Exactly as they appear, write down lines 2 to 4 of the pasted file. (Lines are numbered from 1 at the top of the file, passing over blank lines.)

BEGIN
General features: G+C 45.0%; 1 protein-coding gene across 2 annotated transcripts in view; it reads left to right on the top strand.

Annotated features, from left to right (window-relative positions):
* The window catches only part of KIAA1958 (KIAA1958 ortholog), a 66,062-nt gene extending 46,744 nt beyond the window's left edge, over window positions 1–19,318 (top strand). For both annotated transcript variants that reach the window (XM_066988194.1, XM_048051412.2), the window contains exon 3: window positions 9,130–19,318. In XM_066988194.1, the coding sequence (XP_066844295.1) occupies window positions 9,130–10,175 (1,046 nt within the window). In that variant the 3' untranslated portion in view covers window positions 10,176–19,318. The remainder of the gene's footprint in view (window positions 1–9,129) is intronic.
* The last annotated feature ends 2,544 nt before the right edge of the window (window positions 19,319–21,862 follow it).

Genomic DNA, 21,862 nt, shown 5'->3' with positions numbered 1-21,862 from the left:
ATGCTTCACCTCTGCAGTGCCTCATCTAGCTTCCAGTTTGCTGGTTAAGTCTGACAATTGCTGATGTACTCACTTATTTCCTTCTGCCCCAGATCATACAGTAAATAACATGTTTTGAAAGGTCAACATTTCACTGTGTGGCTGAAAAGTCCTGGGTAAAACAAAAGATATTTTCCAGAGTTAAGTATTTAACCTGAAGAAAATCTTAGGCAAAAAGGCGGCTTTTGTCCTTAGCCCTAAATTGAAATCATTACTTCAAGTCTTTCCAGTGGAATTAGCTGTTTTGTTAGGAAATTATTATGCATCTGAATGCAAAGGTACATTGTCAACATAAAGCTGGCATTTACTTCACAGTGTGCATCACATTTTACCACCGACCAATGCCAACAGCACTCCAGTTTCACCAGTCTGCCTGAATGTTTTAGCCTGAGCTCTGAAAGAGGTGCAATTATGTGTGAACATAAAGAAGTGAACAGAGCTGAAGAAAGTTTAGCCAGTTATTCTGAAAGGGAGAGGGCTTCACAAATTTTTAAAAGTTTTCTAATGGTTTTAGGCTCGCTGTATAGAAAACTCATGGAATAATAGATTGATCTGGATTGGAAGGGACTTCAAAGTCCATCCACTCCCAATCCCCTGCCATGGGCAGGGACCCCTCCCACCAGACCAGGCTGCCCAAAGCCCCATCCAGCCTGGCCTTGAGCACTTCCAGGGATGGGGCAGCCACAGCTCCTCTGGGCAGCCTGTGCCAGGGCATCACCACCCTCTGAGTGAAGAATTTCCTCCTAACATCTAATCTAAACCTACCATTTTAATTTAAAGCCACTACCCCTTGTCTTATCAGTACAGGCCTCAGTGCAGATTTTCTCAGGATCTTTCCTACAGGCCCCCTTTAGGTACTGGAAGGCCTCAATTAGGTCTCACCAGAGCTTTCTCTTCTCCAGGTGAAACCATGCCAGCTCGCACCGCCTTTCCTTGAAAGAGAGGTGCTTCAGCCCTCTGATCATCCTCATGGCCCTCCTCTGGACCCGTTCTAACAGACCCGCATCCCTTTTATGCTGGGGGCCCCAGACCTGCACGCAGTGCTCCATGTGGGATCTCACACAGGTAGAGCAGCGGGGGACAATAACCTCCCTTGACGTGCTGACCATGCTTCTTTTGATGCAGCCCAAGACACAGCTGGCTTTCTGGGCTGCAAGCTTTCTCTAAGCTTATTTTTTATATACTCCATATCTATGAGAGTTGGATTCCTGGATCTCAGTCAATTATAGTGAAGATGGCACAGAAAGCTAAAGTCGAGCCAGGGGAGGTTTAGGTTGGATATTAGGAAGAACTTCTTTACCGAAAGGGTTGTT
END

Annotated features, from left to right (window-relative positions):
* The window catches only part of KIAA1958 (KIAA1958 ortholog), a 66,062-nt gene extending 46,744 nt beyond the window's left edge, over window positions 1–19,318 (top strand). For both annotated transcript variants that reach the window (XM_066988194.1, XM_048051412.2), the window contains exon 3: window positions 9,130–19,318. In XM_066988194.1, the coding sequence (XP_066844295.1) occupies window positions 9,130–10,175 (1,046 nt within the window). In that variant the 3' untranslated portion in view covers window positions 10,176–19,318. The remainder of the gene's footprint in view (window positions 1–9,129) is intronic.
* The last annotated feature ends 2,544 nt before the right edge of the window (window positions 19,319–21,862 follow it).